• Collaboration.  Most obstacles to a deal are best addressed in partnership with local players whose interests are aligned with those of the acquiror.  If possible, relationships with the target company’s management and other local forces should be established well in advance so that political and other concerns can be addressed together, and so that all politicians, regulators and other stakeholders can be approached by the whole group in a consistent, collaborative and cooperative fashion.

*            *            *            *            *

As always in global M&A, results, highpoints and lowpoints for 2014 are likely to include many surprises, and sophisticated market participants will need to continually refine their strategies and tactics as the global and local environment develops.  However, the rules of the road for successful M&A transactions in the U.S. remain well understood and eminently capable of being mastered by well-prepared and well-advised acquirors from all parts of the globe.

The views expressed herein are solely those of the author and have not been endorsed, confirmed, or approved by XBMA or any of the editors of XBMA Forum, nor by XBMA’s founders, members, contributors, academic partners, advisory board members, or others. No inference to the contrary should be drawn.

U.S. UPDATE – Checklist for Successful Acquisitions in the U.S.

Editors’ Note: This is a Chinese version of a checklist published in English on this Forum on February 20, 2013. This version was prepared jointly by King & Wood Mallesons and Wachtell Lipton.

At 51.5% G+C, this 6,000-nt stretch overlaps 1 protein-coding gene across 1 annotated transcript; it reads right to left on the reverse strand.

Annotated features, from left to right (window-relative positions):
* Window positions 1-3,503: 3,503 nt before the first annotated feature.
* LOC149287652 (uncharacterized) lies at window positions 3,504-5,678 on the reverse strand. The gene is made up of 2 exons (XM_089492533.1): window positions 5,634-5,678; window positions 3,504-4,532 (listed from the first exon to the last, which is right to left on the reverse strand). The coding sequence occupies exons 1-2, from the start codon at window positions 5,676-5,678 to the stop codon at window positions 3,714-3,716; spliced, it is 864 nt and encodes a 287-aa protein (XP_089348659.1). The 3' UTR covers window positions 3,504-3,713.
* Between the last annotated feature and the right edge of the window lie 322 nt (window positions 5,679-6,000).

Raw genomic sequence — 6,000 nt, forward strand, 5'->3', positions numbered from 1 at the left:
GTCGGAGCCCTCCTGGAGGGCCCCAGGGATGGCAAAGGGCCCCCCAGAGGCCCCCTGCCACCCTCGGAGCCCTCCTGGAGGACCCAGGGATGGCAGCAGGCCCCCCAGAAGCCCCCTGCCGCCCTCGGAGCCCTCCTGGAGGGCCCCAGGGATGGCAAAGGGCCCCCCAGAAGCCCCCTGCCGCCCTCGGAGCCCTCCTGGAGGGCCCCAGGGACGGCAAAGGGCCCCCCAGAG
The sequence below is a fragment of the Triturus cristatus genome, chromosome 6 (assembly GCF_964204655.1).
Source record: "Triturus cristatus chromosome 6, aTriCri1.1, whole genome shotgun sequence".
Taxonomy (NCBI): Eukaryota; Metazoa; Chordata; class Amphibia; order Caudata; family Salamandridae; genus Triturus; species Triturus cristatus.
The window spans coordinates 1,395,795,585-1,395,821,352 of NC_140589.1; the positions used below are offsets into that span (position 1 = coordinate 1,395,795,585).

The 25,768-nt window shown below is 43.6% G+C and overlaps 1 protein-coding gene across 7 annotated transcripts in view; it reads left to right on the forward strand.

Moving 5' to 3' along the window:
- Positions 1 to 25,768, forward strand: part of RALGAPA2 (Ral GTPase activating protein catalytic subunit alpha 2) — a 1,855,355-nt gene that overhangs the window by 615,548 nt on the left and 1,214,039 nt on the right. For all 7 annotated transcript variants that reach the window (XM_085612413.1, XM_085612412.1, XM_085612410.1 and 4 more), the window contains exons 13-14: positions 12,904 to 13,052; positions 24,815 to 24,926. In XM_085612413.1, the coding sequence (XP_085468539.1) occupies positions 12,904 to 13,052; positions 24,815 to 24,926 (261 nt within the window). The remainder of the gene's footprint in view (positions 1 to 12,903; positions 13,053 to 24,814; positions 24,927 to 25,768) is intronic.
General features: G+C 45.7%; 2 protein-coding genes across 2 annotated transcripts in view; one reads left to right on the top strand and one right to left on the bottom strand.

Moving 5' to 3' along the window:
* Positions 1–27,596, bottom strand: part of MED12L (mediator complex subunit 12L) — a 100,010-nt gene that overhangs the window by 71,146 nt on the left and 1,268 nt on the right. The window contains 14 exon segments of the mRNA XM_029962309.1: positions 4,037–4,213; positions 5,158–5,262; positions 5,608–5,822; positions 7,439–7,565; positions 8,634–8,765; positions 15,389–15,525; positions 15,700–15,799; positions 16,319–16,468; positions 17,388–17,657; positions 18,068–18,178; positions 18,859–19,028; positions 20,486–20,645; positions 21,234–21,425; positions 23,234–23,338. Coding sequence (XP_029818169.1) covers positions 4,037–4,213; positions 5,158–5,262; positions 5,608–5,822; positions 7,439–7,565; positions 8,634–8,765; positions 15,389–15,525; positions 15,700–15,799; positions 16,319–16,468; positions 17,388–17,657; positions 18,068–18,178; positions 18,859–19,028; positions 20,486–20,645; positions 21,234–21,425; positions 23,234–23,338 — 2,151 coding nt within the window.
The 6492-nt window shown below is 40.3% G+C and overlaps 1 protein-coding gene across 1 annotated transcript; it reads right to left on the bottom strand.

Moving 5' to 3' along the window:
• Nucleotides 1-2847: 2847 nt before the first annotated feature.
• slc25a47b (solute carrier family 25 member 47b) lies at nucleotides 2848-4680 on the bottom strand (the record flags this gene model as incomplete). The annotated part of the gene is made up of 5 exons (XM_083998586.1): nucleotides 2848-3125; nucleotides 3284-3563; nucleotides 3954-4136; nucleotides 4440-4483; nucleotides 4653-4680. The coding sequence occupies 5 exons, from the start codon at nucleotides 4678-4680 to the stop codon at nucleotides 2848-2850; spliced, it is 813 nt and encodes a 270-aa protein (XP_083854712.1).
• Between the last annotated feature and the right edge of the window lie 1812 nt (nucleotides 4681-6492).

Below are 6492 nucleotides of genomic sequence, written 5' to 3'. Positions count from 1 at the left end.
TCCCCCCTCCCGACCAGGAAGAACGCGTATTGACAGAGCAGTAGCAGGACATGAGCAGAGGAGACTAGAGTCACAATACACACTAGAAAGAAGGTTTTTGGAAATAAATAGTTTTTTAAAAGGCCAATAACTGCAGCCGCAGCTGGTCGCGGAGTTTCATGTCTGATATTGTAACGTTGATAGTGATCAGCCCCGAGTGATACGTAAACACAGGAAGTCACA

2012年的全球并购有超过40%的交易涉及不同国家的收购方和目标公司,其中境外收购方在美国进行的并购交易总额达到1700亿美元。由于新兴经济体持续累积美元,很多人预计该趋势将继续保持,因为这些美元将会重新投资于美国本土。自然资源仍将是并购大潮的重要部分,这包括美国,来自境外的大量投资已成为美国并购市场的一个重要趋势,也包括加拿大和澳大利亚这样资源丰富的发达国家,近期来自境外的投资在这些国家备受争议。

尽管美国去年选举年充斥着贸易保护主义论调,社会各方面对境外企业获取本土资源和技术也一直存在担忧,对境外收购方和投资者而言,美国交易市场仍然是全球最友好的市场之一。通过细致的事先准备、周到的战略实施以及对可能出现的各种问题经过深思熟虑的交易结构,在美国的多数并购交易都能够成功完成。导致投资美国的跨境交易失败的原因更多是因为计划不足和执行不力,而并非存在原则性的法律限制或政治限制。

以下是我们更新的在美国进行收购或战略投资之前应认真考虑的要点清单。由于每项跨境交易各不相同,以下所讨论的每个要点的重要性,应根据每个具体项目的特定事实、情况和动态发展而定:

  • 政治和监管因素。尽管境外投资进入美国普遍得到认可,也很少成为一个政治问题,但在具体交易中,收购美国企业或资产的潜在境外并购方应在启动任何收购计划或者项目之前,对美国的政治和监管影响做一个综合分析,特别是目标公司属于敏感行业,或并购方由外国政府设立或出资或设立在普遍认为存在政府强烈干预商业经营的司法辖区。在公开任何收购或投资计划之前,充分考虑并应对(如可能)联邦、州和当地政府机关、员工、客户、供应商、社区和其他利益方可能的担心是非常必要的。在公布一项交易之前,制定全面的沟通计划也至关重要,以便向所有利益相关方传递适当的信息。在策划过程初期引入当地公关公司也可能很有帮助。与政治方面的情况类似,潜在的监管障碍也需要周详的预先计划。除了证券和反垄断监管,并购可能还需经美国外国投资委员会(CFIUS)审查(见下文所述);如果所并购产业受到监管(例如能源、公用事业、博彩、保险、电信和媒体、金融机构、交通运输和国防承包),可能还需经行业监管部门的审批。这些领域的法规通常很复杂,政治对手、不太情愿的目标公司和竞争者可能会利用并购方在消除监管障碍过程中所暴露的任何弱点。随着奥巴马总统连任,预计在可预测的未来,监管机构的领导层可能发生变化,但联邦层面的政策执行仍将保持一定的连续性。此外,根据所涉及产业和劳工的地理分布,工会也将在审查过程中继续扮演重要的角色。
  • 交易结构。境外收购方应考虑各种各样的潜在交易结构,尤其一些战略上或政治上敏感的交易。在特定环境下可能会有帮助的交易结构包括不取得公司控制权的投资、少数股权投资或合资,但可能拥有日后增持更多股权或公司控制权的权利;与美国公司或管理层联手或与美国融资方或共同投资人(例如私募股权)合作进行收购;使用控股或部分控股的在美国设立的专门用于并购的公司,同时其董事会上有几名美国公民并且由一名有影响力的美国公民担任非执行董事长。也可以考虑使用优先股(而非普通股)或结构性债务证券。此外,即使很小的社会问题,例如存续企业的名称及其公司或总部选址,或在并购中的名义并购方,都可能会影响政府和劳工部门官员的观点。